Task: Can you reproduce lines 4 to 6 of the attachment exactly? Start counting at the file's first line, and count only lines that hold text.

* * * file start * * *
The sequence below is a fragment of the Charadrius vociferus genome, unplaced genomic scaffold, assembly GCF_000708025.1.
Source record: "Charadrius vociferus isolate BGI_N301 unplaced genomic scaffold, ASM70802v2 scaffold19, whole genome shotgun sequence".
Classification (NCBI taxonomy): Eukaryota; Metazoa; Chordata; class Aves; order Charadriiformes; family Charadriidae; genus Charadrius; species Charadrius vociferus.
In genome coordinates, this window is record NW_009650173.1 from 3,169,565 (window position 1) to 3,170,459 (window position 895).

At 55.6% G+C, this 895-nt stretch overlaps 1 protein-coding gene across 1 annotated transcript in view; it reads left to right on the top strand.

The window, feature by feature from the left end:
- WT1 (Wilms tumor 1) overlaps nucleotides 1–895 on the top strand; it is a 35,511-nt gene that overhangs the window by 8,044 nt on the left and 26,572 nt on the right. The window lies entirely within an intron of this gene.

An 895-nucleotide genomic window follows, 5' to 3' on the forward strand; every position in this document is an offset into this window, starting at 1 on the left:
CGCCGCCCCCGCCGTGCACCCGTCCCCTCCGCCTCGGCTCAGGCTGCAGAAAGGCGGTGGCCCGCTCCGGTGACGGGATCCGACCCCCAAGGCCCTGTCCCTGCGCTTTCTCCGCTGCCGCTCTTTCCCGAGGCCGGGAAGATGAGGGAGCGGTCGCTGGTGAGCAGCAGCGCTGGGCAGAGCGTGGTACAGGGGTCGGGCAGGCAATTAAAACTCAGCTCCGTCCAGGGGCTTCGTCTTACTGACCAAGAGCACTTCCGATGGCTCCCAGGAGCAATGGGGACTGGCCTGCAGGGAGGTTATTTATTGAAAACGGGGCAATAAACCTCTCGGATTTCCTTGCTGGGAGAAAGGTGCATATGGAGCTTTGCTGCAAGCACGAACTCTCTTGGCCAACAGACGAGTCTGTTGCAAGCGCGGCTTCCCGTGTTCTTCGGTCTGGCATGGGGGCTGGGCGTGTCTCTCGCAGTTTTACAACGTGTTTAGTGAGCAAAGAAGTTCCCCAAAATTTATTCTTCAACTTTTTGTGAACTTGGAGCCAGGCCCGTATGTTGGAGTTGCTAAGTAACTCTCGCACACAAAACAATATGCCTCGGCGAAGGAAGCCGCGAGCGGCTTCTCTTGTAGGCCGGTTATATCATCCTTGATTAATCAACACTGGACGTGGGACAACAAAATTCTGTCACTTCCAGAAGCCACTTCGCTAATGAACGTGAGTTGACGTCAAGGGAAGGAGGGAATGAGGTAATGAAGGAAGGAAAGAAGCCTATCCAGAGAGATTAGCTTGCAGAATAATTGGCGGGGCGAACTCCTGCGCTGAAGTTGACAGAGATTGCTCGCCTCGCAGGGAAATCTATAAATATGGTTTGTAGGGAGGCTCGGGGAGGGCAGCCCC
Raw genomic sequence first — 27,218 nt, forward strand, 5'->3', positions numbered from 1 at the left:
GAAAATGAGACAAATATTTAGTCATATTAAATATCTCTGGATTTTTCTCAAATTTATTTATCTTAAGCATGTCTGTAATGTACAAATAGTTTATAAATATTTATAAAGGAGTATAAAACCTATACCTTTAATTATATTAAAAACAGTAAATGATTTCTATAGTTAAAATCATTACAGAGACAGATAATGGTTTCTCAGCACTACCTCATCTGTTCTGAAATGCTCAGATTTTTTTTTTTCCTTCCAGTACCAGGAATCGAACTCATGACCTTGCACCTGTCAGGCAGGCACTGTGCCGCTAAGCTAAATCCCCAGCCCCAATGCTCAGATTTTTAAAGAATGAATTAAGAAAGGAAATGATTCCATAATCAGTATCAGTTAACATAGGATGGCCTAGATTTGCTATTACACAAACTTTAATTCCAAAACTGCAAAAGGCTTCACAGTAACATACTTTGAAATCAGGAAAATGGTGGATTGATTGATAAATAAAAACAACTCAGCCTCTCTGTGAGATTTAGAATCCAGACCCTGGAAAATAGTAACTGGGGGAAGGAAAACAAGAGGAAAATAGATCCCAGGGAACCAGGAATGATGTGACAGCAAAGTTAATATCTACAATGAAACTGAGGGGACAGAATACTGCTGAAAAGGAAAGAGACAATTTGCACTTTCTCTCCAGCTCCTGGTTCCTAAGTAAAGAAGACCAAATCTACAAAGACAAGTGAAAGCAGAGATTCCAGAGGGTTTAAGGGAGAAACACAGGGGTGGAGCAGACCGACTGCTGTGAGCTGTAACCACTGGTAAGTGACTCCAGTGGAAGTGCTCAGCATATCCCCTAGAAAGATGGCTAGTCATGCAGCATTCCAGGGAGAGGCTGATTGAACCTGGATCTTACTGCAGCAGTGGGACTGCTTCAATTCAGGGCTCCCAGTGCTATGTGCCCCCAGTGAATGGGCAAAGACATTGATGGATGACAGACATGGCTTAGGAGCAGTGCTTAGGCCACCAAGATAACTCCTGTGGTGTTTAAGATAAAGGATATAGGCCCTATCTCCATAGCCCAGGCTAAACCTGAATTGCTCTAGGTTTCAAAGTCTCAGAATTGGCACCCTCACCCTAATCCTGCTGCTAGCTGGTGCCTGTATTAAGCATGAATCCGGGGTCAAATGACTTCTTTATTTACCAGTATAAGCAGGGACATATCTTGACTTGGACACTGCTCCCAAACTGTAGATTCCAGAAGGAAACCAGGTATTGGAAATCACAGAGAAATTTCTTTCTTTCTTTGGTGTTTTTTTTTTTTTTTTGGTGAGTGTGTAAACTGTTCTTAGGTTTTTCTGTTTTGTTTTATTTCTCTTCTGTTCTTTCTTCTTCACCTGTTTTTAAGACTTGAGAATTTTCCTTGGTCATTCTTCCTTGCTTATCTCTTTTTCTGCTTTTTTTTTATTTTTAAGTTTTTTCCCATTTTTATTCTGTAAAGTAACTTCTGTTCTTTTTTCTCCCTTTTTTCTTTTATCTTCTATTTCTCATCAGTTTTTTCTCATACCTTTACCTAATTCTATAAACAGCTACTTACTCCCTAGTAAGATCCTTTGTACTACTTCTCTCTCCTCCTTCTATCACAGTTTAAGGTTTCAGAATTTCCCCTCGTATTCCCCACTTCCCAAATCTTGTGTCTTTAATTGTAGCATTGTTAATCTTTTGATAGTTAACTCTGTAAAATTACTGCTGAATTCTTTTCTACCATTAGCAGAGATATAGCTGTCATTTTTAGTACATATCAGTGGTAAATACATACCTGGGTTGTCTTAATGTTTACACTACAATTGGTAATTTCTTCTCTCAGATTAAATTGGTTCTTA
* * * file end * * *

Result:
In genome coordinates, this window is record NW_009650173.1 from 3,169,565 (window position 1) to 3,170,459 (window position 895).

At 55.6% G+C, this 895-nt stretch overlaps 1 protein-coding gene across 1 annotated transcript in view; it reads left to right on the top strand.

The window, feature by feature from the left end: